I Keep Seeing Peeps Everywhere!


Mar 30

This time of year the Peeps jokes start circulating, and it hit me, hey, I write about health and wellness, so perhaps I would write about marshmallows.

The marsh mallow (Althaea officinalis) is an herb, a perennial herb of the hibiscus family, native to Europe and northern Africa. And you’ll probably guess where it is found: in marshes, mainly near the sea.

Althaea officinalis

Those familiar with the geography of northern Africa will surely know that Egypt sits there. And it was over 2000 years ago that ancient Egyptians mixed the sap of the marsh mallow plant with honey to treat sore throats, thus giving birth to the confectionary we know today as the marshmallow.

This wasn’t the last time medicinals and sweets have been mixed together for our pleasure. Allow me to take you on a quick timetravel from Ancient Egypt to 19th century Atlanta where we find a druggist by the name of John S Pemberton, who in 1886 [Ref] whipped up a refreshing drink using the coca leaf and kola nut. It was sold it as a tonic for a slew of ailments. Today we know it as Coca-Cola, and we also know it originally contained cocaine, which was effective against all sorts of aches and pains.

Coca-Cola Trivia

  • The product’s name came from Pemberton’s bookkeeper, Frank Robinson.
  • Robinson also penned the flowing script that became their trademark.
  • At summer camp, the Coke Family kids were not allowed to drink it. They could, however, have 7Up and Mr Pibb.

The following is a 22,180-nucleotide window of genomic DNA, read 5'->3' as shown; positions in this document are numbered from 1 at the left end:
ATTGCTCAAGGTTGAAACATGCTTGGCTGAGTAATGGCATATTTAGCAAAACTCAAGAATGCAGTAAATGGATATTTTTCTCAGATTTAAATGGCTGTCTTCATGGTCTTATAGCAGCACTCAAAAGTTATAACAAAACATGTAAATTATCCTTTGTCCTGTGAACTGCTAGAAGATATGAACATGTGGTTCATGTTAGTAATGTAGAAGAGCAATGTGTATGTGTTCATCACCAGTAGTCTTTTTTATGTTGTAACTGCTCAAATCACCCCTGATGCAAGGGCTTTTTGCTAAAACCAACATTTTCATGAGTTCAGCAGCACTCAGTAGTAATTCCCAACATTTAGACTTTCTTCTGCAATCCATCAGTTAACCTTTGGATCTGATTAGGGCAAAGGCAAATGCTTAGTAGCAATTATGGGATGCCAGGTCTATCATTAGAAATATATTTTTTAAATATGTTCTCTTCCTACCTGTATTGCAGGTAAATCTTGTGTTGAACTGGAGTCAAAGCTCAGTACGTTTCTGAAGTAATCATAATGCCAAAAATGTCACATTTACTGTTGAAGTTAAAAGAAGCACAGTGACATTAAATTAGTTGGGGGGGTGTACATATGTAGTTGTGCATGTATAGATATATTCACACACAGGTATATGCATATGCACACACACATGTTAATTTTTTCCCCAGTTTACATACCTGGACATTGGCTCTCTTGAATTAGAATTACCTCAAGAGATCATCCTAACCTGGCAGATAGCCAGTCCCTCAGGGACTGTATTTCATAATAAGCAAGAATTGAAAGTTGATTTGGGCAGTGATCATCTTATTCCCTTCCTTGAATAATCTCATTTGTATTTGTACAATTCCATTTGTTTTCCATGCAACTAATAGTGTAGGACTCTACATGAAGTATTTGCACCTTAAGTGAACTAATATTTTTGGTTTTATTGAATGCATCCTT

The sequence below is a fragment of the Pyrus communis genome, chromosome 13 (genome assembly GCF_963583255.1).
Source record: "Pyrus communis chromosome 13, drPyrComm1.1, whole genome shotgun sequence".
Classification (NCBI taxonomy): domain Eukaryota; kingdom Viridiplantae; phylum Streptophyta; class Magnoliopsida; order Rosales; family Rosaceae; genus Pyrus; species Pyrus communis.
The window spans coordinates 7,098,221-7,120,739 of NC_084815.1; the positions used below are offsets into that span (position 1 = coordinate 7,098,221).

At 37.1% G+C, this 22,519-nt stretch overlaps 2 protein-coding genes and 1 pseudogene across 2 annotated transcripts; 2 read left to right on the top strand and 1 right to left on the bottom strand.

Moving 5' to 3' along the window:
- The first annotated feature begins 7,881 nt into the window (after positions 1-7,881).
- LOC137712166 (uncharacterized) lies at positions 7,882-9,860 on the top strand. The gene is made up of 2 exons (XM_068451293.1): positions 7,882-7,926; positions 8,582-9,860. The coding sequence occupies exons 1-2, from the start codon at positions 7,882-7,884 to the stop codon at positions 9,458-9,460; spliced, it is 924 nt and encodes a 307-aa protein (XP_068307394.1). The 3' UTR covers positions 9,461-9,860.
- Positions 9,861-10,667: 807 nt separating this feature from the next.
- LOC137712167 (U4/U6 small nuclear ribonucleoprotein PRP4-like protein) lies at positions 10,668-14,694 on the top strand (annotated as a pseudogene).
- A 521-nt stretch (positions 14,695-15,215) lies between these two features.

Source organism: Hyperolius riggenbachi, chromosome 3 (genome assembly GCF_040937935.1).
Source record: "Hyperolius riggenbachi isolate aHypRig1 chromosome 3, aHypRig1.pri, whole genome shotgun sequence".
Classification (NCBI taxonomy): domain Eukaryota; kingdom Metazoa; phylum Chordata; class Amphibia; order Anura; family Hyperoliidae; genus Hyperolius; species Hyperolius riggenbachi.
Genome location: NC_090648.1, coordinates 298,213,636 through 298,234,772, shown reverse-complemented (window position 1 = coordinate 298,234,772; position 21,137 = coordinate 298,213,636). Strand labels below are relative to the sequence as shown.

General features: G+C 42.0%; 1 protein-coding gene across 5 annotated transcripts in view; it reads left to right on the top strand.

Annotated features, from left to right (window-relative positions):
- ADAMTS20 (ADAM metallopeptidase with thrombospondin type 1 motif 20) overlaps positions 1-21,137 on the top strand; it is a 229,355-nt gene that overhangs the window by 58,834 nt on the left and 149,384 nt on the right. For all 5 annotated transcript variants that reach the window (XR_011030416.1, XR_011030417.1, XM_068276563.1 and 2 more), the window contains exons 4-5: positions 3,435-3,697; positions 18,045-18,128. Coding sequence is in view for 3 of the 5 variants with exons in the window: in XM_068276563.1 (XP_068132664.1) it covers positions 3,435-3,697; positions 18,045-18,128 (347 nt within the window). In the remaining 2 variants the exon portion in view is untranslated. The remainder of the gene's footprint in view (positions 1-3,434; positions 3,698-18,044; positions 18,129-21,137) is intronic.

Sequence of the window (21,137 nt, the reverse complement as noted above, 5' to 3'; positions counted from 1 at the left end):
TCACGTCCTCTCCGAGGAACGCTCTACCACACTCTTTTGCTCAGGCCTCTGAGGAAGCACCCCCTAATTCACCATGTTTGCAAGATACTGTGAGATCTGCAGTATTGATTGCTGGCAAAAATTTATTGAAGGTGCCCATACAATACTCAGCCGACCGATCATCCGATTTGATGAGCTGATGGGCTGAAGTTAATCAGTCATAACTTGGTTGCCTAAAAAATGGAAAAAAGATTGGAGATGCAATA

Even 7Up had a medicinal beginning, containing lithium citrate, which was touted to ward off depression, and advertised to cure a hangover. [Ref]  It had been formulated in 1929 (the Great Depression would be the cause of much depression) and was originally called  “Bib-Label Lithiated Lemon-Lime Soda.”

Over the years, however, lithium citrate came under close scrutiny because of its toxicity, and was removed from 7Up in 1948, though just a couple of years later, it became standard treatment for bipolar disorder.

Back to the Marshmallow

The marshmallow root after thousands of years, is still sold as an herbal remedy due to the mucilage it contains (relieves irritation of mucous membranes). At Healthline, we find it treating coughs and colds, skin irritation, wounds (speeds up healing and reduces inflammation), and sore throats (as it was used in ancient Egypt). It has also been used as a diuretic, and a digestion aid, since it can help repair lining in the gut (mucus membranes). And because of its anti-inflammatory properties, it supports heart health. It even has antioxidant properties.

But today, you won’t find any marsh mallow root sap in your marshmallows. Just a lot of sugar . . . and food coloring if you’re knocking back Peeps.

Oh, and it was the French who took up making modern marshmallows, but removed the marsh mallow sap from them because, according to Uncle John’s Old Faithful Bathroom Reader, it was a very tiresome and tedious process. Instead they substituted gelatin and cornstarch.

If you’re ever in the Middle East, you’ll find that very favorite Jewish treat, halva, still contains a bit of the herbal marsh mallow.

The French marshmallow treat, however, was rather expensive up until the mid fifties, when Alex Doumakes patented a machine that extruded a long, cylindrical tube of marshmallow onto a conveyor belt. and then cut them up into individual pieces, bringing down the price, and putting bags and bags of these treats on the shelves just in time to toast them over an open fire. Half of all marshmallows are eaten that way, and many are made into smores.

Each year, Americans buy some 90 million pounds of marshmallows, and I’ll bet most of that are sold around this time of year as Peeps.

If you google “Peeps” you’ll find that 700 million are bought each year.